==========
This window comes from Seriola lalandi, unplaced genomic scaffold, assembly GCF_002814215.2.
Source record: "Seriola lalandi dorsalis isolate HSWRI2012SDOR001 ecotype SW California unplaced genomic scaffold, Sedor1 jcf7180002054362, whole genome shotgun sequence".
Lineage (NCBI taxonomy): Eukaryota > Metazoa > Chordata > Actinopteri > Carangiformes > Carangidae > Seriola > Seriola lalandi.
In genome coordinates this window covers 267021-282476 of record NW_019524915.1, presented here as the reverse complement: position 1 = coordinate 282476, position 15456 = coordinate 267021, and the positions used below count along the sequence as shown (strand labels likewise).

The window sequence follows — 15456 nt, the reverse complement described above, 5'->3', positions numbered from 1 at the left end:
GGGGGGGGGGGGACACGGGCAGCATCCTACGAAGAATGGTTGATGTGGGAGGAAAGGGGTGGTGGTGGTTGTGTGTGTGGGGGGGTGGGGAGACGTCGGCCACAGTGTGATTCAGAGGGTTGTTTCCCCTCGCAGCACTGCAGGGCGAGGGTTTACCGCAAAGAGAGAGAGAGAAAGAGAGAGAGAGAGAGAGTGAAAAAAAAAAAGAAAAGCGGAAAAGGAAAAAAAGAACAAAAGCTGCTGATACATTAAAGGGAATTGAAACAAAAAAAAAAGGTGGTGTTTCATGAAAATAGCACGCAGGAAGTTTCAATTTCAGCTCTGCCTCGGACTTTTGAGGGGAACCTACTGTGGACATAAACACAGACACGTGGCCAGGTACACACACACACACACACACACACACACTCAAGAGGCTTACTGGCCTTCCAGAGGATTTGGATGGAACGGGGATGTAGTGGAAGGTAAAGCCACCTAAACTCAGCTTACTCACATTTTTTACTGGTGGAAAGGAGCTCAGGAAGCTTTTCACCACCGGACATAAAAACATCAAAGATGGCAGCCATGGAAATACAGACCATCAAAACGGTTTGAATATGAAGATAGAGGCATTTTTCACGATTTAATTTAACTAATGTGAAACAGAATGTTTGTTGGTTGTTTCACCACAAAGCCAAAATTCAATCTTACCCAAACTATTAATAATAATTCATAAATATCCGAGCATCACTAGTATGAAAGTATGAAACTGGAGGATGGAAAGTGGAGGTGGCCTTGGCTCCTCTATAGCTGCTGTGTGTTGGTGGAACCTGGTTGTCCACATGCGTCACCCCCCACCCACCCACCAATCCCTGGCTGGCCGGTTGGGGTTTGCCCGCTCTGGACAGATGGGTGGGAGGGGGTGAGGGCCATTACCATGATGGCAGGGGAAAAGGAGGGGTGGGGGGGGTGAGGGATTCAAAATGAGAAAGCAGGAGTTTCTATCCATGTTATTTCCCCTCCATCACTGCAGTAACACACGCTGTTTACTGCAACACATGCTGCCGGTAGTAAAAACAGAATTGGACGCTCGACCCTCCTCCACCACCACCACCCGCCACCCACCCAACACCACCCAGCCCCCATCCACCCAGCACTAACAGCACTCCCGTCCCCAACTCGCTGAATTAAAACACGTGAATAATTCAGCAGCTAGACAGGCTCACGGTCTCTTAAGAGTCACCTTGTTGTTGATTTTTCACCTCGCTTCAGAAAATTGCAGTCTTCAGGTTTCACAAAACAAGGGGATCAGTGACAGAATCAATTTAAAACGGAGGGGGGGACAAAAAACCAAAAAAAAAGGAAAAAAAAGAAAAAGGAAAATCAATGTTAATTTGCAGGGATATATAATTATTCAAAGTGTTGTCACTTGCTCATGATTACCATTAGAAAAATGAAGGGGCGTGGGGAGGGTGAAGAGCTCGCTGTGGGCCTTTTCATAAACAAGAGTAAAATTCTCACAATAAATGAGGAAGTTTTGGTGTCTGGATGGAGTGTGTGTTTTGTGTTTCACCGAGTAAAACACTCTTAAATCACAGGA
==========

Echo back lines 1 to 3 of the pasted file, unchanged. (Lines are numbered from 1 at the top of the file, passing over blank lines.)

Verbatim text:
This window comes from Seriola lalandi, unplaced genomic scaffold, assembly GCF_002814215.2.
Source record: "Seriola lalandi dorsalis isolate HSWRI2012SDOR001 ecotype SW California unplaced genomic scaffold, Sedor1 jcf7180002054362, whole genome shotgun sequence".
Lineage (NCBI taxonomy): Eukaryota > Metazoa > Chordata > Actinopteri > Carangiformes > Carangidae > Seriola > Seriola lalandi.